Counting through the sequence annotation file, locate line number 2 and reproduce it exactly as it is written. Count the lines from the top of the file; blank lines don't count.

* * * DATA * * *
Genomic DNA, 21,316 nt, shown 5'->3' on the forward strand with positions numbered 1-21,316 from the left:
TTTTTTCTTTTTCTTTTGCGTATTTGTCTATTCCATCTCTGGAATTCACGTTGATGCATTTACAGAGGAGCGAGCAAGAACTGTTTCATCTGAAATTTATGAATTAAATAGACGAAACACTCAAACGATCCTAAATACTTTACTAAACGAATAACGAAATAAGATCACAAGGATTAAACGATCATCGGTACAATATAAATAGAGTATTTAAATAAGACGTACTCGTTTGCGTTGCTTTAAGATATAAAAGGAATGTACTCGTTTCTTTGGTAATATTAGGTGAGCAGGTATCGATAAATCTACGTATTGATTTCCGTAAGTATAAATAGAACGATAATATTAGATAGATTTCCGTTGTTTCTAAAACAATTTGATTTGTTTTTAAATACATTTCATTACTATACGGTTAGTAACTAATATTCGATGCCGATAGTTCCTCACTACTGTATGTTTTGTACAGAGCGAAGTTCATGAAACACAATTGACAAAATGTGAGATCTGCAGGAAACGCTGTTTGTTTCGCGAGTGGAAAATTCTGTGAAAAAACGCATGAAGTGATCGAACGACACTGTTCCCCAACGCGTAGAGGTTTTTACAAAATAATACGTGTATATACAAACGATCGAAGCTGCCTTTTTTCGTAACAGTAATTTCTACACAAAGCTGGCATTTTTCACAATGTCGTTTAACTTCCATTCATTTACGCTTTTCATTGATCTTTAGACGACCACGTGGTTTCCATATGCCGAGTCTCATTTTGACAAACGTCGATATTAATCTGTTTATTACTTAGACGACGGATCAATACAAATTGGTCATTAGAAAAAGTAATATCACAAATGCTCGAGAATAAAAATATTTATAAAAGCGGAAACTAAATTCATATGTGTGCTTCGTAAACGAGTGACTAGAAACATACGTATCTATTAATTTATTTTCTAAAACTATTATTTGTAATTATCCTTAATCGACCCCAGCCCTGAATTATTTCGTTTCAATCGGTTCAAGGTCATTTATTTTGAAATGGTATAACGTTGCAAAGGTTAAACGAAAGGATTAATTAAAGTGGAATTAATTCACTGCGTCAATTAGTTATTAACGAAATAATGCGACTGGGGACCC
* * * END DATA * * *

TTTTTTCTTTTTCTTTTGCGTATTTGTCTATTCCATCTCTGGAATTCACGTTGATGCATTTACAGAGGAGCGAGCAAGAACTGTTTCATCTGAAATTTATGAATTAAATAGACGAAACACTCAAACGATCCTAAATACTTTACTAAACGAATAACGAAATAAGATCACAAGGATTAAACGATCATCGGTACAATATAAATAGAGTATTTAAATAAGACGTACTCGTTTGCGTTGCTTTAAGATATAAAAGGAATGTACTCGTTTCTTTGGTAATATTAGGTGAGCAGGTATCGATAAATCTACGTATTGATTTCCGTAAGTATAAATAGAACGATAATATTAGATAGATTTCCGTTGTTTCTAAAACAATTTGATTTGTTTTTAAATACATTTCATTACTATACGGTTAGTAACTAATATTCGATGCCGATAGTTCCTCACTACTGTATGTTTTGTACAGAGCGAAGTTCATGAAACACAATTGACAAAATGTGAGATCTGCAGGAAACGCTGTTTGTTTCGCGAGTGGAAAATTCTGTGAAAAAACGCATGAAGTGATCGAACGACACTGTTCCCCAACGCGTAGAGGTTTTTACAAAATAATACGTGTATATACAAACGATCGAAGCTGCCTTTTTTCGTAACAGTAATTTCTACACAAAGCTGGCATTTTTCACAATGTCGTTTAACTTCCATTCATTTACGCTTTTCATTGATCTTTAGACGACCACGTGGTTTCCATATGCCGAGTCTCATTTTGACAAACGTCGATATTAATCTGTTTATTACTTAGACGACGGATCAATACAAATTGGTCATTAGAAAAAGTAATATCACAAATGCTCGAGAATAAAAATATTTATAAAAGCGGAAACTAAATTCATATGTGTGCTTCGTAAACGAGTGACTAGAAACATACGTATCTATTAATTTATTTTCTAAAACTATTATTTGTAATTATCCTTAATCGACCCCAGCCCTGAATTATTTCGTTTCAATCGGTTCAAGGTCATTTATTTTGAAATGGTATAACGTTGCAAAGGTTAAACGAAAGGATTAATTAAAGTGGAATTAATTCACTGCGTCAATTAGTTATTAACGAAATAATGCGACTGGGGACCC